It is common knowledge, especially in the context of the findings of the Royal Commission into Aboriginal Deaths in Custody (RCIADIC),' that indigenous persons are over-represented at all stages of the criminal justice system. Unfortunately, little has changed since the RCIADIC and indigenous representation in prisons throughout the states and territories of Australia remains at high levels. What has come to prominence since the RCIADIC, particularly through the findings of the Human Rights and Equal Opportunity Commission in the 1997 report Bringing Them Home, is the notion of the Stolen Generation. For practitioners with indigenous clients, an important matter that may be put in mitigation is the effect of belonging to the Stolen Generation in terms of offering not only an explanation for offending, but also in terms of submissions put forward on behalf of the client pertaining to disposition. In this context, the Victorian Court of Appeal decision in R v Fuller-Cust is an important one, particularly the dissenting judgment of Eames J. His Honour, in a persuasive and well-reasoned judgment, suggests a method of sentencing indigenous offenders that relates questions of Aboriginality, the Stolen Generation and punishment.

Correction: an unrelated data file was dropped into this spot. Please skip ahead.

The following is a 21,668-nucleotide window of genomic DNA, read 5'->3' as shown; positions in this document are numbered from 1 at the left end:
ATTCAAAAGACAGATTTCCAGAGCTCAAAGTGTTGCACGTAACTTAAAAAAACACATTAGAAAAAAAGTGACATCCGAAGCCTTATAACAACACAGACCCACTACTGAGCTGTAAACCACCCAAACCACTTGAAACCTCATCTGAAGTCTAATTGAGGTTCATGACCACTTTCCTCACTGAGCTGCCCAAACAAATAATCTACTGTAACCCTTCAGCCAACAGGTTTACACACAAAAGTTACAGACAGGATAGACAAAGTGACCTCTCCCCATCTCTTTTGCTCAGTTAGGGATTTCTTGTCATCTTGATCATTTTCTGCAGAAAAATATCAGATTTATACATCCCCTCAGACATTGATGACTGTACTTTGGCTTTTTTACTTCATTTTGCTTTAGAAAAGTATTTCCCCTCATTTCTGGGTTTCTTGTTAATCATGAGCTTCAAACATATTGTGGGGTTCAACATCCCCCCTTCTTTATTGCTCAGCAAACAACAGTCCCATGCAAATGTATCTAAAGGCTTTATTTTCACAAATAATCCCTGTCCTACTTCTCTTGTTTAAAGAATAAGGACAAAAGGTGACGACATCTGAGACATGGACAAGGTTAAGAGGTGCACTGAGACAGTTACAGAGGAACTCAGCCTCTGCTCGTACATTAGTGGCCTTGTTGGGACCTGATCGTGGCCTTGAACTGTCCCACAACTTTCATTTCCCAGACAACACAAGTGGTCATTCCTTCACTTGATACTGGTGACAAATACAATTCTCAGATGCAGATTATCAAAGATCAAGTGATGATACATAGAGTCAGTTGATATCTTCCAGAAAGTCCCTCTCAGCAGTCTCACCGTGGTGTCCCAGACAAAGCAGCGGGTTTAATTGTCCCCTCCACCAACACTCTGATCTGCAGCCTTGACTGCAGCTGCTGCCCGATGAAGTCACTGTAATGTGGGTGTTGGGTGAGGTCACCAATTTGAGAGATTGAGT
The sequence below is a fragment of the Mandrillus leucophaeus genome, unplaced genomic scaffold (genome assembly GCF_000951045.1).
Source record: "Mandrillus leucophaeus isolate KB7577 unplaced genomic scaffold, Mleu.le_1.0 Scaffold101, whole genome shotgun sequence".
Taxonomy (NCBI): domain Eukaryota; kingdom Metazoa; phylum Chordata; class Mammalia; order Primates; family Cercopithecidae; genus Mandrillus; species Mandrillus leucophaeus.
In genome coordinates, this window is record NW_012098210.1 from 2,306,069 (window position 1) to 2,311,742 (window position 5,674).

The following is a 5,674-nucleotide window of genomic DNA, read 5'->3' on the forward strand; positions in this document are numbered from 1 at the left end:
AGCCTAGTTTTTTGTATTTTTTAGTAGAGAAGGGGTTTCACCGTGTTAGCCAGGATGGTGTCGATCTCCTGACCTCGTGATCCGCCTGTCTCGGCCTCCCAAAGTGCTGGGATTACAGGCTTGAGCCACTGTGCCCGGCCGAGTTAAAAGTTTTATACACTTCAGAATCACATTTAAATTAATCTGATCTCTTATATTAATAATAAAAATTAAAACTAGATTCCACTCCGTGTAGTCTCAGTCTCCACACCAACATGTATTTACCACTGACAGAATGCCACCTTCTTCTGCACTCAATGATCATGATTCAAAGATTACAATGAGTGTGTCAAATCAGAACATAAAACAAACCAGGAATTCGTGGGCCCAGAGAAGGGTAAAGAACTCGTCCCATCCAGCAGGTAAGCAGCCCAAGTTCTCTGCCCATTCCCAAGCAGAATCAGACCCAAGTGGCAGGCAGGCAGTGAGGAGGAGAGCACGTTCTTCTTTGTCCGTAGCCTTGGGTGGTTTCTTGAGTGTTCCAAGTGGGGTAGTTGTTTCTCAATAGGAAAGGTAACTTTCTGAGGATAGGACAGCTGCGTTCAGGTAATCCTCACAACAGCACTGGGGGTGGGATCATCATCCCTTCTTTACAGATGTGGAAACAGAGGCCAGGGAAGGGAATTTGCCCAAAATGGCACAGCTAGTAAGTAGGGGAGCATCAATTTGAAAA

Field of Research
180101 Aboriginal and Torres Strait Islander Law
Socio Economic Objective
970118 Expanding Knowledge in Law and Legal Studies
Every reasonable effort has been made to ensure that permission has been obtained for items included in DRO. If you believe that your rights have been infringed by this repository, please contact firstname.lastname@example.org.